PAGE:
Both the standing and scienter questions have serious consequences for future Title III cases. If Glen’s holdings are widely adopted by other courts, for instance, it will curb some of the statute’s otherwise capacious limits. Many Title III defendants are in a similar position to American Airlines—companies that allegedly had some relatively fleeting (but profitable) contact with another company that was the one to actually interact with the confiscated property. If other courts follow Glen’s lead and dismiss cases in that mold for lack of standing, that will prevent many Title III cases from even getting off the ground. As to scienter, Glen requires plaintiffs to show that defendants really knew that the property in question was confiscated—which may be a high bar in the many cases where the defendant did not directly interact with a property with a registered claim. On the other hand, if courts instead gravitate toward the holdings of Havana Docks, Garcia-Bengochea and Cueto, it could potentially pave the way for some of the more extreme forms of Title III liability that have historically raised concerns.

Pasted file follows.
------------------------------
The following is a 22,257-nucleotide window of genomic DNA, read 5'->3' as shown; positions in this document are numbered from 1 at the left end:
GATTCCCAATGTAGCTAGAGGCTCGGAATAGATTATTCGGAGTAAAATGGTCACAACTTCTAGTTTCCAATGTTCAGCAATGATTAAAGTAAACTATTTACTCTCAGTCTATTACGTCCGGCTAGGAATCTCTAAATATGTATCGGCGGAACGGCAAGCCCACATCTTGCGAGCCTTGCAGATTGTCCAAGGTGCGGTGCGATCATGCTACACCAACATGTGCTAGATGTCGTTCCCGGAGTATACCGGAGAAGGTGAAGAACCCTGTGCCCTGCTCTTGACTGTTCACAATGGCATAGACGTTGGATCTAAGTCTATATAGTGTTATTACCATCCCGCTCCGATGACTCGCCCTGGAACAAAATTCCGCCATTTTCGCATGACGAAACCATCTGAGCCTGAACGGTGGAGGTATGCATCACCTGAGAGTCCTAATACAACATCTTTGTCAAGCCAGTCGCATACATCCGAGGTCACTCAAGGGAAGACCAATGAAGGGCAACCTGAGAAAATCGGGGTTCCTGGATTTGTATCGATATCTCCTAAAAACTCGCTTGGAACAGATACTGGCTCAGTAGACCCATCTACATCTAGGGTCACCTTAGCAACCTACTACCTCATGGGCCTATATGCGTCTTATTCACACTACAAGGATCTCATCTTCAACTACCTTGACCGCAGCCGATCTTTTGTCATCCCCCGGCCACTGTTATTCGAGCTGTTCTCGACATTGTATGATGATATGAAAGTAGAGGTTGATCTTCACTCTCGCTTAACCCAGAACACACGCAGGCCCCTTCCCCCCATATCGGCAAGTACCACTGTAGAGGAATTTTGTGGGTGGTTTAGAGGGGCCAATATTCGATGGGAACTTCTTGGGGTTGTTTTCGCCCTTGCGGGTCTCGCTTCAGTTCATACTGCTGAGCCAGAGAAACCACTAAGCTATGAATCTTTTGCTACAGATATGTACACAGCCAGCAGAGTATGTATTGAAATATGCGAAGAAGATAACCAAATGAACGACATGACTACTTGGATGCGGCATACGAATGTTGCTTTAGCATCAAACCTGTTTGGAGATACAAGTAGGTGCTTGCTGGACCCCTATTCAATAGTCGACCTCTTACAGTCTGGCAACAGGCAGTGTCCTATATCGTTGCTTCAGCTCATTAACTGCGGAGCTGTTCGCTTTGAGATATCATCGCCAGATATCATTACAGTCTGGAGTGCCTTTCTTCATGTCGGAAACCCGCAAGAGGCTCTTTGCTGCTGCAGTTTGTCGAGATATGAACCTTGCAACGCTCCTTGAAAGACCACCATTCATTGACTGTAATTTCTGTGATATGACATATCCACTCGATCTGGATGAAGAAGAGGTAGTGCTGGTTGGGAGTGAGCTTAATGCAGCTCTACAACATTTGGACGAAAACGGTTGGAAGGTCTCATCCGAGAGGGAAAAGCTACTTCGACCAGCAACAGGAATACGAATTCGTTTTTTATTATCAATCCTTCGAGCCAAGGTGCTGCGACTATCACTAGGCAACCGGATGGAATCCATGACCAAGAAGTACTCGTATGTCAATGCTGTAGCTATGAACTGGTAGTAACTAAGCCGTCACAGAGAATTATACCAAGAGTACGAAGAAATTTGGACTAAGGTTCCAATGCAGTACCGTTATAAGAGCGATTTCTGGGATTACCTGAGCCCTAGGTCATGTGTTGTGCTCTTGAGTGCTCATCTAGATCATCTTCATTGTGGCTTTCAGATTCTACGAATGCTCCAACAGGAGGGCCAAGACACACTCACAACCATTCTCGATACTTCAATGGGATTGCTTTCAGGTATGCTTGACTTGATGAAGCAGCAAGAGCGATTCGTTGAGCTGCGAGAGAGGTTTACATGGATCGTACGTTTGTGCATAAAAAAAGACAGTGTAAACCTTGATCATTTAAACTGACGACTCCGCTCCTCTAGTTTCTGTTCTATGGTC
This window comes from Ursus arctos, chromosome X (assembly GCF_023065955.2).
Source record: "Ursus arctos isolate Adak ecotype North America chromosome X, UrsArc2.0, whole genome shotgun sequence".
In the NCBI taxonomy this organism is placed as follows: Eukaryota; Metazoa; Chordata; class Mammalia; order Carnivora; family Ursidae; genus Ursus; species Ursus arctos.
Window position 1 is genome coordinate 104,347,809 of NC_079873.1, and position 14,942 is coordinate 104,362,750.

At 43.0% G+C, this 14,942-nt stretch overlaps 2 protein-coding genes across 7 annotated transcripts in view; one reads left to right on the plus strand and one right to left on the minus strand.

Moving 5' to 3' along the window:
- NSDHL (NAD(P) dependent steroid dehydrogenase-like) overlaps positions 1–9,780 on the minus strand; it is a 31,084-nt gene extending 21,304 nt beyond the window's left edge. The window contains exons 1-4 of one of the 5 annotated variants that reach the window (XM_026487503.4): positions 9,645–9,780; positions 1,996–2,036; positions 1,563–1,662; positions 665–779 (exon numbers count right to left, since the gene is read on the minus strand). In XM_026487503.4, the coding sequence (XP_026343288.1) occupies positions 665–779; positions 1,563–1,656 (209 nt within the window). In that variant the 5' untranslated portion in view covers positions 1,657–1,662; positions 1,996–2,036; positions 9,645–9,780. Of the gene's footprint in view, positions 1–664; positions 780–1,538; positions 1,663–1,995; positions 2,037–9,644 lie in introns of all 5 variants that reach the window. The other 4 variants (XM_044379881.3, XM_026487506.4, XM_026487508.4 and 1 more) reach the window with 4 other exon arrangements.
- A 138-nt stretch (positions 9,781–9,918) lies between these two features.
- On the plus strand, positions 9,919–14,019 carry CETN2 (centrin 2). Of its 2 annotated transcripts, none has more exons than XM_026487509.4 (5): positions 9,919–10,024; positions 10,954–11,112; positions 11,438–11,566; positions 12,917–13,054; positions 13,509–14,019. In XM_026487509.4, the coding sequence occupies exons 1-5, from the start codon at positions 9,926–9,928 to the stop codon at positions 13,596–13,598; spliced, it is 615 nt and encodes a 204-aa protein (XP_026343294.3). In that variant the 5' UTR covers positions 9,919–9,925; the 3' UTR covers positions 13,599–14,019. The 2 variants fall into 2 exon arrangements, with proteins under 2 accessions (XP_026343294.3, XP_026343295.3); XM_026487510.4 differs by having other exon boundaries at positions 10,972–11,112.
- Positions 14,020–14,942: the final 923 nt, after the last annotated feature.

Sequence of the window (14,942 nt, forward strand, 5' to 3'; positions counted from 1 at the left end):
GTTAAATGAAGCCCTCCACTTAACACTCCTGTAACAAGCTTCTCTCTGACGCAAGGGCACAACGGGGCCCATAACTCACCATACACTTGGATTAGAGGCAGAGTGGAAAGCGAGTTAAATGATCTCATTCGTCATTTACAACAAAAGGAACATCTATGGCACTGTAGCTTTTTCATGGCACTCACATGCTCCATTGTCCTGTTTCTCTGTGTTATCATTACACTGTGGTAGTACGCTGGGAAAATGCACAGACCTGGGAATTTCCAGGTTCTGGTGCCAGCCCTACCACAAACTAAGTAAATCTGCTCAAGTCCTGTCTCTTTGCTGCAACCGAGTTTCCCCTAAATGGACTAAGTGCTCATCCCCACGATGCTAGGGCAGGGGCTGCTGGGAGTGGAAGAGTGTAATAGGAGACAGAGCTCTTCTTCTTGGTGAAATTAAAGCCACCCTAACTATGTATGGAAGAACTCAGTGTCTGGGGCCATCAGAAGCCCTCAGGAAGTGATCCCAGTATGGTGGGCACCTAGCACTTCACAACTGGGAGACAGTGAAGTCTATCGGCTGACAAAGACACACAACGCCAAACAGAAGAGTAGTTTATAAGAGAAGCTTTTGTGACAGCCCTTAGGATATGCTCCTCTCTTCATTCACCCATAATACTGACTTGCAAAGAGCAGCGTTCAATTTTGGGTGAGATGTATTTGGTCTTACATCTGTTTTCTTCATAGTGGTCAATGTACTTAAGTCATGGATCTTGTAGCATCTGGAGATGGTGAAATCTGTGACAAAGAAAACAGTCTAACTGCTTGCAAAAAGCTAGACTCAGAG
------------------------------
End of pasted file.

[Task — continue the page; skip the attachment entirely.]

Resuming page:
Each of these splits suggests that the scope of Title III will remain unsettled for a while, continuing to cause uncertainty for all litigants.

John B. Bellinger III is a partner in the international and national security law practices at Arnold & Porter in Washington, DC. He is also Adjunct Senior Fellow in International and National Security Law at the Council on Foreign Relations. He served as The Legal Adviser for the Department of State from 2005–2009, as Senior Associate Counsel to the President and Legal Adviser to the National Security Council at the White House from 2001–2005, and as Counsel for National Security Matters in the Criminal Division of the Department of Justice from 1997–2001.
Sean A. Mirski practices a combination of appellate and international law at Arnold & Porter in Washington, DC, with a focus on public international, national security and foreign relations law. He is also a Visiting Scholar at the Hoover Institution. He clerked for Justice Samuel A. Alito, Jr., on the United States Supreme Court, and for then-Judge Brett M. Kavanaugh on the United States Court of Appeals for the D.C. Circuit. He also served as Special Counsel to the General Counsel of the U.S. Department of Defense. He graduated magna cum laude from Harvard Law School, where he served as Supreme Court Chair for the Harvard Law Review.